South of Rainham Road, the green area around the Beam has recently been designated a new park. The site was, until the 1990s occupied by the derelict remains of Dagenham Sanatorium. Built on the site of Rookery Farm following a 1894 smallpox epidemic, the somewhat makeshift facility became a TB hospital, before eventually specialising as a geriatric care unit. Closed in 1989, the site slowly returned to nature and is now barely discernible on the ground. Beside the park, east of the Beam River was Mardyke Farm. No sign of a farm now - it having long been replaced by a chain of sand and gravel pits, latterly used as a landfill site, which is now being remediated to accommodate new housing. There is an inkling of the Thames on the horizon as I walk south - the huge wind turbines and water towers of Ford's works are evident on the horizon, along with the flicker of traffic passing along the elevated A13. The river is a deep, straight canal here, receiving flood water and protecting the low-lying land around it. As I cross the incoming Wantz Stream and clambered up the bank beside the sluice which protects the river, I had an unobstructed view south to the industrial wastelands between here and the Thames. I realised with some surprise, that this was one of the riverine walks where I'd stayed truest to the course of my subject - and that I'd rarely strayed from the Rom or the Beam along the whole route so far. But I'd suspected the gate onto the A1306 would be closed and locked just like when I'd passed once before - and despite the official notices stating this was an access to the Beam Parklands, it was unsurprisingly impassable. I thought about climbing the gate, but reconsidered after recalling my incident with the stile earlier. Instead I returned to the sluice and headed a little way along the Wantz Stream atop a high flood-protection bank which fringed the parkland and curved around the oval of a busy housing estate. I trudged through the estate, tired and footsore to find a bus stop on New Road - which is of course now the older route of the A13. As I waited for the infrequent service back to Barking Station I thought with some regret about the section of river I couldn't access: the arrow-straight course it took under this very road, between the remaining parts of the Ford plant, under the A13 and beside the mysterious Dagenham Breach - famous for its parliamentary whitebait suppers of old. My attempted walks in this zone - along the Thames foreshore, or the A13 - had never quite reached the end of the Beam River. Only taking a train or the recent passage by car had even come close. There was an inconclusive, agitated feeling of not quite getting the job done once again, which somewhat typifies my feeling in this part of the world as I cross and recross it. That said, my aching feet and slightly sun-pink forehead were evidence that I'd walked as far as I could. Some mysterious rivers are destined to stay that way it seems. I started my bus journey back west, unravelling the route of another old walk as I went, and realising I knew the way surprisingly well now.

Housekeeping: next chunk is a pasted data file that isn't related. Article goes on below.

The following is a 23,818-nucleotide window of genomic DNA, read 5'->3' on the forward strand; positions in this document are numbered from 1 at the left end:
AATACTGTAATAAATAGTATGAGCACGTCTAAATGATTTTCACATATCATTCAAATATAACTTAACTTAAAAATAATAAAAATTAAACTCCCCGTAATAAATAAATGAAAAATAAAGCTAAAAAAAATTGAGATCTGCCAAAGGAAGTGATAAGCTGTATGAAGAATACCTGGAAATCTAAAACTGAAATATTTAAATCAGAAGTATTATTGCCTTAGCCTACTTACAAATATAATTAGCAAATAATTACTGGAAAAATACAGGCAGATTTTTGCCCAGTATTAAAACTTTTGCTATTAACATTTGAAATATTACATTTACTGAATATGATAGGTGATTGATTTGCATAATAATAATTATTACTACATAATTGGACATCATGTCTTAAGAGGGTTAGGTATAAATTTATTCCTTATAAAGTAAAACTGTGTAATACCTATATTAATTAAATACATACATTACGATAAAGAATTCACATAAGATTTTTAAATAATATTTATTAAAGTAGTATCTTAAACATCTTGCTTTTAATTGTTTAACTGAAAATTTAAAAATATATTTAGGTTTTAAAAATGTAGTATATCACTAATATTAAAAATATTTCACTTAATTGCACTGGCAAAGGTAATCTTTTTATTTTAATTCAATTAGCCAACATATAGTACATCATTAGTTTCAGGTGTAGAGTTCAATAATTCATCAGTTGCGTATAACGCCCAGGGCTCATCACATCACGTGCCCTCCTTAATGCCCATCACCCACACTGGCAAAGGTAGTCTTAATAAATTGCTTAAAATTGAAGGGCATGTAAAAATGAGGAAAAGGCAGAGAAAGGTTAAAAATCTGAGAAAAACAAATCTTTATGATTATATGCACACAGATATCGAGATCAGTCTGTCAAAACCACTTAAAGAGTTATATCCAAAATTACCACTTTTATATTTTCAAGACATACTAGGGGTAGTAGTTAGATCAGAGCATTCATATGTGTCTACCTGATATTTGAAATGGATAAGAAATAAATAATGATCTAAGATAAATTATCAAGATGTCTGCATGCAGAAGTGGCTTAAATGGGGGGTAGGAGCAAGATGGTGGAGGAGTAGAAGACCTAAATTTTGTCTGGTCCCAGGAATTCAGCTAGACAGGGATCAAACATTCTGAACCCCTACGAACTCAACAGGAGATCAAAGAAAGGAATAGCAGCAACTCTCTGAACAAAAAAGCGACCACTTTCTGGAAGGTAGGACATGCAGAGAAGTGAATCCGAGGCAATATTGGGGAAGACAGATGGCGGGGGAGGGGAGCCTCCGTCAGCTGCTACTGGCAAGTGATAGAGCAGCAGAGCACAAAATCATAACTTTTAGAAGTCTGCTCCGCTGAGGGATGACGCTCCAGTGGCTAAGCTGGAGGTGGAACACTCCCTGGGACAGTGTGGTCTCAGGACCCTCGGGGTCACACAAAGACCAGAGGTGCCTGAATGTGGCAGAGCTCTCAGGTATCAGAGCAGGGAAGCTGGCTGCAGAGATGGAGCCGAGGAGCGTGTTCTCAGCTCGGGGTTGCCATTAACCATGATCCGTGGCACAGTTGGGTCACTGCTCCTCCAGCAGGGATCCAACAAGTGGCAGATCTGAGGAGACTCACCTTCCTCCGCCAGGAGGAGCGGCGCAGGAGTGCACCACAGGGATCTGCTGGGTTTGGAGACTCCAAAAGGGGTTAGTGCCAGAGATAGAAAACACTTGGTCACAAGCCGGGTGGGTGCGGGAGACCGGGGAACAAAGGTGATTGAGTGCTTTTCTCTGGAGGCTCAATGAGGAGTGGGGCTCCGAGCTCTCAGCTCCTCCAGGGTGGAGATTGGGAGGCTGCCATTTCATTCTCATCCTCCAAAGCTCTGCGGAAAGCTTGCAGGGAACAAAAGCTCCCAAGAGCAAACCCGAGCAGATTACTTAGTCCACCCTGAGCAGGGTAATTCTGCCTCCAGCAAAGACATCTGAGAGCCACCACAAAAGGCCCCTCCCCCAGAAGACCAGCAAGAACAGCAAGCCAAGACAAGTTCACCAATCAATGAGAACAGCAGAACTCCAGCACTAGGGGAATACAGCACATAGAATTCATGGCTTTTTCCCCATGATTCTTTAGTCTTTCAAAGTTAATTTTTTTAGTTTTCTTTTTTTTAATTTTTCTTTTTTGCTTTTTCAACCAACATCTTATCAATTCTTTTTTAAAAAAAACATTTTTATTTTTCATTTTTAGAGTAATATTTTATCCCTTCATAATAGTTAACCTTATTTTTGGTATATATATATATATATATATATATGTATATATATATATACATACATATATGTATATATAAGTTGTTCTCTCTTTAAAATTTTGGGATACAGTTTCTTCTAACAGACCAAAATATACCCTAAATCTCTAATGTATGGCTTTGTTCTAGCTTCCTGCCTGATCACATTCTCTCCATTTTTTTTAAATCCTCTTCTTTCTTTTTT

You can find a gallery of images from the walk here.
I've had a home on the web for more years than I care to remember, and a few kind souls persuade me it's worth persisting with keeping it updated. This current incarnation of the site is centred around the blog posts which began back in 1999 as 'the daylog' and continued through my travels and tribulations during the following years.
I don't get out and about nearly as much these days, but I do try to record significant events and trips for posterity. You may also have arrived here by following the trail to my former music blog Songs Heard On Fast Trains. That content is preserved here too.